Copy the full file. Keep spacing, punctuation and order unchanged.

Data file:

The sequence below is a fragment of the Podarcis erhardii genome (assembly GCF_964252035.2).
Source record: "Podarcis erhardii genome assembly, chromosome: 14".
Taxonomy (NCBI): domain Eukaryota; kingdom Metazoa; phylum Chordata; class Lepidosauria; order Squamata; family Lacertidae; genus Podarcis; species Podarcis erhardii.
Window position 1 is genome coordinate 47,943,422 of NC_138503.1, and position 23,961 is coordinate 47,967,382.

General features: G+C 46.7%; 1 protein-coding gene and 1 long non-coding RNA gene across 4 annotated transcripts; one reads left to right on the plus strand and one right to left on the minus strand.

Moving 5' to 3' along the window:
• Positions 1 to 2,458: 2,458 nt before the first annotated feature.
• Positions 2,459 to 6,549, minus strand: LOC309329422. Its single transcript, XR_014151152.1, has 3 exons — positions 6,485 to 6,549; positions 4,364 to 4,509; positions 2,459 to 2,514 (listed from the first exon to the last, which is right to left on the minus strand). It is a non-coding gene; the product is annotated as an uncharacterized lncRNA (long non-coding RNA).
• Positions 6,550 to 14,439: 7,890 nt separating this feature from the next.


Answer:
The sequence below is a fragment of the Podarcis erhardii genome (assembly GCF_964252035.2).
Source record: "Podarcis erhardii genome assembly, chromosome: 14".
Taxonomy (NCBI): domain Eukaryota; kingdom Metazoa; phylum Chordata; class Lepidosauria; order Squamata; family Lacertidae; genus Podarcis; species Podarcis erhardii.
Window position 1 is genome coordinate 47,943,422 of NC_138503.1, and position 23,961 is coordinate 47,967,382.

General features: G+C 46.7%; 1 protein-coding gene and 1 long non-coding RNA gene across 4 annotated transcripts; one reads left to right on the plus strand and one right to left on the minus strand.

Moving 5' to 3' along the window:
• Positions 1 to 2,458: 2,458 nt before the first annotated feature.
• Positions 2,459 to 6,549, minus strand: LOC309329422. Its single transcript, XR_014151152.1, has 3 exons — positions 6,485 to 6,549; positions 4,364 to 4,509; positions 2,459 to 2,514 (listed from the first exon to the last, which is right to left on the minus strand). It is a non-coding gene; the product is annotated as an uncharacterized lncRNA (long non-coding RNA).
• Positions 6,550 to 14,439: 7,890 nt separating this feature from the next.